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Clarkston native Joel Dahmen stays grounded while rapidly climbing PGA Tour ladder

Joel Dahmen is in his Scottsdale, Arizona, home with his dog, Murphy, who is getting in more cardio than his owner, who is getting the stink eye from the new Peloton stationary bike in a nearby room.

It’s a Wednesday morning, a few days after the Clarkston native placed second at the Wells Fargo Championship in Charlotte, North Carolina, earlier this month. The PGA Tour wires checks on Wednesdays and $853,200 is heading Dahmen’s way, his biggest payday by nearly $500,000.

“It’s ridiculous,” Dahmen says. “I grew up very blue collar in Eastern Washington. My dad busted his butt at the pulp and paper mill for 38 years. My mom was a schoolteacher. It’s all just so crazy. I think I’ve made $3.7 million in the last 2 1/2 years.”

So a spending spree must be inevitable, right? Maybe some sporty new wheels, schedule private jets the rest of the season, mix in a lavish vacation or two and…

“I bought a car last year, but it was used,” Dahmen said. “A 2017 Ford Explorer, 25,000 miles. Perfect for us, we’re never home. We bought a house but we haven’t done anything crazy. My wife (Lona) does an incredible job of keeping us grounded.”

Dahmen’s attempt at a first-class upgrade lipped out at the ticket counter, so he spent the long flight home from Charlotte in seat 34A. He tweeted out a picture with his legs jammed against the back of seat 33A, captioned: “Incredible (last) week! It’s Monday though, and life humbles you quickly. #beerplease”

Humor aside, that is something Dahmen already knows.

“I don’t think I’ve ever bled from golf,” he said, “but I’ve definitely had tears.”

It’s been a long, challenging journey for Dahmen, who is making a lot of noise in his third year on the PGA Tour, soaking up every moment along the way and thankful for his unique life and golf path. He says he wouldn’t change a thing, good or bad, because it has led him to this point.

Every one of those experiences shaped the person and the player ranked 80th in the world, 35th in FedEx Cup points. The grind after lasting one year in college, endless road trips on the Mackenzie Tour in Canada, a battle with cancer and scrapping on the Tour to earn his spot on the PGA Tour makes present-day success taste that much sweeter.

“After good weeks, it’s nice to reflect back and, holy cow, not too many years ago I was wondering if I should continue to do this,” said Dahmen, never one to sugarcoat his opinions. “I certainly think I’m more appreciative of life on tour. We all have our ups and downs, but it’s just on different levels. You can walk into the clubhouse and they feed you incredible food. People are waiting on you hand and foot, and it’s really easy to fall into the PGA trap.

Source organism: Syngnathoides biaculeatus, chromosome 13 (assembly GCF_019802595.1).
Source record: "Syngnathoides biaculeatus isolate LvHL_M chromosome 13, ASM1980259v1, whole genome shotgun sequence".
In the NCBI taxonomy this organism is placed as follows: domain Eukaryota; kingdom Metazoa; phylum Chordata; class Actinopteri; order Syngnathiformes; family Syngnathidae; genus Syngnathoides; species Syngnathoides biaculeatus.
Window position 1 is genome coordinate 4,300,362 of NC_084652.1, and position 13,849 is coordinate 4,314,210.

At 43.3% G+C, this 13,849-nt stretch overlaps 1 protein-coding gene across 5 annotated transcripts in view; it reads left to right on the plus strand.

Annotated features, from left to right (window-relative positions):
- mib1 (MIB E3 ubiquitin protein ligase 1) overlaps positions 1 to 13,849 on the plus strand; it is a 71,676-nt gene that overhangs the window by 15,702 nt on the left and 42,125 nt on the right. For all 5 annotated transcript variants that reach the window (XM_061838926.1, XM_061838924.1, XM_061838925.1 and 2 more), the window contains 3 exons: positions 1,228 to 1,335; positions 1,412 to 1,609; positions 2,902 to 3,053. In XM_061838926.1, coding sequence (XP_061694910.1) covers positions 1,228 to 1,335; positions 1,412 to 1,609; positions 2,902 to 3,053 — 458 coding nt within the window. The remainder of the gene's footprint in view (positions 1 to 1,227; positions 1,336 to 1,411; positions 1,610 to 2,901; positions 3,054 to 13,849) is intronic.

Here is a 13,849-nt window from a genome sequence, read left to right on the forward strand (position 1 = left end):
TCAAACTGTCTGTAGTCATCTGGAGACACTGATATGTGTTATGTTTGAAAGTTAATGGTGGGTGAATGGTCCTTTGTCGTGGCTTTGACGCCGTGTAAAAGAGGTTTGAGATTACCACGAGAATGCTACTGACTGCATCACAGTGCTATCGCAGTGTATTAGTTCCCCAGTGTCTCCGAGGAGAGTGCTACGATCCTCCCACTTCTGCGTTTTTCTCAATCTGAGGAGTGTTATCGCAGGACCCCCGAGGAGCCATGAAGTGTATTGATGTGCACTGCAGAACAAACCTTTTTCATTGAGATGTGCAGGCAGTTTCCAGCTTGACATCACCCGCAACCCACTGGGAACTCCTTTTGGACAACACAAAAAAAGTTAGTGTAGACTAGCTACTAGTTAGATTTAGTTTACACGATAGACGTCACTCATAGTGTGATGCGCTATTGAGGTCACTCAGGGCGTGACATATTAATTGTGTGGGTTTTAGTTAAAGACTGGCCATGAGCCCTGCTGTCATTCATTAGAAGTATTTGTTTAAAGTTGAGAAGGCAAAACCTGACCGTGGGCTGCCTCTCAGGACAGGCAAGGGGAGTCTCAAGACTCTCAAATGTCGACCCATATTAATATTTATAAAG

“Every time I get a little close to doing that, Lona or (caddie) Geno (Bonnalie) will snap me back into reality. That’s why we have so much fun out there (on tour). I hope I never lose that. I hope it’s really special if I’m on the tour in 10 years.”

Dahmen’s talent was obvious early on. He won 3A state championships as a Clarkston High freshman and senior. He had a promising season as a freshman at Washington, but not so much in other aspects of college life.

“I was basically a lost 18- or 19-year-old who left Clarkston to a big city and got swallowed up,” Dahmen recalled. “Most of that was the passing of my mom (when he was a junior at Clarkston). I didn’t grieve her death, I just pushed it away. When I got (to UW) I had nothing around me and I just lost it. I played great golf. I didn’t go to class. I tried to skate by and I had a lot of growing up to do.”

Dahmen stayed in the Seattle area for a while, living with Nick Taylor, a former Husky teammate now in his fifth year on the PGA Tour. Dahmen won the 2007 Washington State Amateur and played in many of the bigger amateur events, but he ran out of money and moved back home.

He set out for the Mackenzie Tour in the spring of 2010, driving from tournament to tournament and carrying his own sticks for the first 36 holes each week to keep costs down. He was diagnosed with testicular cancer in February 2011, but returned to the tour following chemotherapy treatments.

Dahmen has methodically scaled the ladder on three different tours. He was the 2014 Mackenzie Tour Player of the Year, earning a promotion to the Tour. It took two seasons to graduate from the to the PGA Tour, but his conditional status limited him to 16 PGA events in 2017.